In December, the Westgate book took a $2,000 bet on Woods to win the Masters at 100/1. Sherman said smaller bets in the $20 to $100 range are still showing on Woods at his current odds of 60/1. It all seems foolish considering the 2019 Masters is Woods’ lone major win in the past 14 years.

Speaking of dry spells, McIlroy has not won a major since 2014, though he did finish second to Scheffler at the Masters a year ago.

The sharpest golf handicappers do bet multiple players on the Masters futures board, mostly due to the fact the odds have been up for at least nine months and there is value to be found at different times. Davis, for example, said he bet Scheffler at 15/1 several months ago. “Usually anywhere from three to five players is how many I accrue over the nine or 10 months it has been on the board,” Davis said.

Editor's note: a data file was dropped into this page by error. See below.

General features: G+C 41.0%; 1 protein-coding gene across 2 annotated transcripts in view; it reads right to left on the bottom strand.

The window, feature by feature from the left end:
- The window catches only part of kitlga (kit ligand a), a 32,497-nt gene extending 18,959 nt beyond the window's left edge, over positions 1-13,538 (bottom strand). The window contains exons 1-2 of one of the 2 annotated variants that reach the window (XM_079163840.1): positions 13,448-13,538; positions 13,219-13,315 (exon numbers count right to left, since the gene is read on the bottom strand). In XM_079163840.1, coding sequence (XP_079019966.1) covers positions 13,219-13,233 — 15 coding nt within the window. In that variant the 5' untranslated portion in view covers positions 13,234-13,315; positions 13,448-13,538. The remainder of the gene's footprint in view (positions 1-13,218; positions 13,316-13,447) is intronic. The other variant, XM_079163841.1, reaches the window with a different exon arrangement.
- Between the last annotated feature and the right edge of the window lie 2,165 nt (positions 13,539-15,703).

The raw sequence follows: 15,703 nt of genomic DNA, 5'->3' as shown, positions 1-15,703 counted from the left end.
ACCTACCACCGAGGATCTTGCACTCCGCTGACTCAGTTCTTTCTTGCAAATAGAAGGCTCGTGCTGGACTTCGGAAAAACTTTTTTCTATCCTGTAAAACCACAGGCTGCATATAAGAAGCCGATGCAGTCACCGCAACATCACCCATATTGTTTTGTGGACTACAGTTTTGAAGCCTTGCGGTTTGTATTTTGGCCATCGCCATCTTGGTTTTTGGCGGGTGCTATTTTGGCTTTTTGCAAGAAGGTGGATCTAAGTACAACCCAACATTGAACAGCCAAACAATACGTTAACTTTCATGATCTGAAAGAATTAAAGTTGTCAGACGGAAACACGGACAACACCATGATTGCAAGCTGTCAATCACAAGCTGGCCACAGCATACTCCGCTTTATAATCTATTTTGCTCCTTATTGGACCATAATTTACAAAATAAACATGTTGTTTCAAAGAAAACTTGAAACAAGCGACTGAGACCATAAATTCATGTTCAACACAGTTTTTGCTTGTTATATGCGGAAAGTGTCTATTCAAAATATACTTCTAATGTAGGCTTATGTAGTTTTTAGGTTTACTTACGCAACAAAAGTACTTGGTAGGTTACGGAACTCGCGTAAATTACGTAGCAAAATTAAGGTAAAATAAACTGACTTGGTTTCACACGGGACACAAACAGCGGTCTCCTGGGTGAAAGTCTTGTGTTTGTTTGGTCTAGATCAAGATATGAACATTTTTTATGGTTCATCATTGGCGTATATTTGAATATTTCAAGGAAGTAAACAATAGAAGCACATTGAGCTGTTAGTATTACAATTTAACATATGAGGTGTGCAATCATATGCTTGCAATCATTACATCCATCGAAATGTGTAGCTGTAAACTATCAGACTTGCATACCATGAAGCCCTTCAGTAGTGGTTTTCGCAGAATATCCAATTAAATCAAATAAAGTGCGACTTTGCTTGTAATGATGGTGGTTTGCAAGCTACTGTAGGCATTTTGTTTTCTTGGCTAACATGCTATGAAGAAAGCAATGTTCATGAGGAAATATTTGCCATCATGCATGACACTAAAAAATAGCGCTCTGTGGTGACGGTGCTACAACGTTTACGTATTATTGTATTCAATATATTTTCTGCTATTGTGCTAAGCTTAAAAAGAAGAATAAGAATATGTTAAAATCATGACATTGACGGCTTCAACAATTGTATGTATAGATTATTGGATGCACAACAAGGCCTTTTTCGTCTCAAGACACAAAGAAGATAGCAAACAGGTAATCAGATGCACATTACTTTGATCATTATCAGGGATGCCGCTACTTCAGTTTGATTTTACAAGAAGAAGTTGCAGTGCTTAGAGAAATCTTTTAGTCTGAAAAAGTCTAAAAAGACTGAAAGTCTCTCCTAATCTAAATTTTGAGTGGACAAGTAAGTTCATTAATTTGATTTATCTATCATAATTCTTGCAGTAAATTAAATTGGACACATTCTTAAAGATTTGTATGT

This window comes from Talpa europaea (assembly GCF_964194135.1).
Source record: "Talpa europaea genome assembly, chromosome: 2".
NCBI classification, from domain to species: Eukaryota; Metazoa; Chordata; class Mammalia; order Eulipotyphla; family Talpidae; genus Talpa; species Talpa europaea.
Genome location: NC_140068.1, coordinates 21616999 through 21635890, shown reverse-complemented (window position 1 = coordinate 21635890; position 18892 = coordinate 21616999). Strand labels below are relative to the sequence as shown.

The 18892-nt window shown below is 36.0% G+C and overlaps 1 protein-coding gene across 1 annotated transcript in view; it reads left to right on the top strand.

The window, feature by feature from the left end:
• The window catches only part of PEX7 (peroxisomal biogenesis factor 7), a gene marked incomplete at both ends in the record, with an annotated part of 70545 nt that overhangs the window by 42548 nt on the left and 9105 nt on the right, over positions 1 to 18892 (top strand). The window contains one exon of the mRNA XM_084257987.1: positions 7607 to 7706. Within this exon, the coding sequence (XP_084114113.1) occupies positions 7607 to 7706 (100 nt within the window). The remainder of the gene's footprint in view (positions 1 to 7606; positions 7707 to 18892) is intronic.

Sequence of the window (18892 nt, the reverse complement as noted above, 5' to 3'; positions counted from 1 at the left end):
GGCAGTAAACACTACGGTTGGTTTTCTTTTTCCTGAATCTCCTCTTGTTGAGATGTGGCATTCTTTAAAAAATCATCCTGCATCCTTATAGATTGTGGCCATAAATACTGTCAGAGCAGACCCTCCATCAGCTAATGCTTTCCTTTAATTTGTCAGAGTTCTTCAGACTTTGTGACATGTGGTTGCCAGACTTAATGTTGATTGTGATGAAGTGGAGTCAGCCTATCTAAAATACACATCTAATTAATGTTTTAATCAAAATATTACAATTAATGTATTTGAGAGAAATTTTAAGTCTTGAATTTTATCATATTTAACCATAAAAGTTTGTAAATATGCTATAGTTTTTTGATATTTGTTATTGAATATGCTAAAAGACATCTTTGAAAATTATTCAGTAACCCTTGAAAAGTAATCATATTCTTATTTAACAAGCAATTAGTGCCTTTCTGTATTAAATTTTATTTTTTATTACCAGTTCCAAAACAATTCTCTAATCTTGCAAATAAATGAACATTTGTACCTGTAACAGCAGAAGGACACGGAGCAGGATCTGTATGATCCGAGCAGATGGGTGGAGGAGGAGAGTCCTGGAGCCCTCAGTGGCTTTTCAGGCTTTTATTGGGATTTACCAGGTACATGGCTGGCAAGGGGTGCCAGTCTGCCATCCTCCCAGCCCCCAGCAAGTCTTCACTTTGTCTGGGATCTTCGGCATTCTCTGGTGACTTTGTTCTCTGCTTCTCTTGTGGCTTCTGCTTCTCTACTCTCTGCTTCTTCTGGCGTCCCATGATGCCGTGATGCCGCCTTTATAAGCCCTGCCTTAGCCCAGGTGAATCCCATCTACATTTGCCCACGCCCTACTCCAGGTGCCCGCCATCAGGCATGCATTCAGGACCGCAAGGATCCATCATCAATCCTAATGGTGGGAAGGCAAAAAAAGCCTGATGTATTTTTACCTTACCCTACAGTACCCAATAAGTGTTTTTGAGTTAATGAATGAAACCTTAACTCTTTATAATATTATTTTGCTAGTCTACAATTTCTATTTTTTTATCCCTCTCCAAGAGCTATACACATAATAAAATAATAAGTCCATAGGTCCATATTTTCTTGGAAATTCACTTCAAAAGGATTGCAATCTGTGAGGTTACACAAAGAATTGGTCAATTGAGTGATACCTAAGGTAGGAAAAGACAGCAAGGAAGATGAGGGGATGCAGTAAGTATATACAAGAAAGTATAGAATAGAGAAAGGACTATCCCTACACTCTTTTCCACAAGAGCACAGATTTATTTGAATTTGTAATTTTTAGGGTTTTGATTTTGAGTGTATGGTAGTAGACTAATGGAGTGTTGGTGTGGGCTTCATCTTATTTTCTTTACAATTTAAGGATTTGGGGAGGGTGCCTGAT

Sherman said he has compiled Masters wagers on seven players — Rahm (12/1), McIlroy (15/1), Xander Schauffele (25/1), Tony Finau (55/1), Tom Kim (100/1), Jason Day (150/1) and Harold Varner III (300/1) — and beat the market prices significantly in almost all cases. In terms of value, his best play is on Day, who’s in better form and currently 25/1 at Westgate.

I always spray more plays on the Masters futures board than on any other tournament. As of now, I have bets on five players – Justin Thomas (25/1), Collin Morikawa (31/1), Finau (32/1), Cameron Young (50/1) and Sam Burns (55/1) — at better odds than are currently available.

“The thought of betting Cam Young now at 28/1 is just absurd,” Davis said. “I would be quite surprised if he won, but I would like to have 50/1.”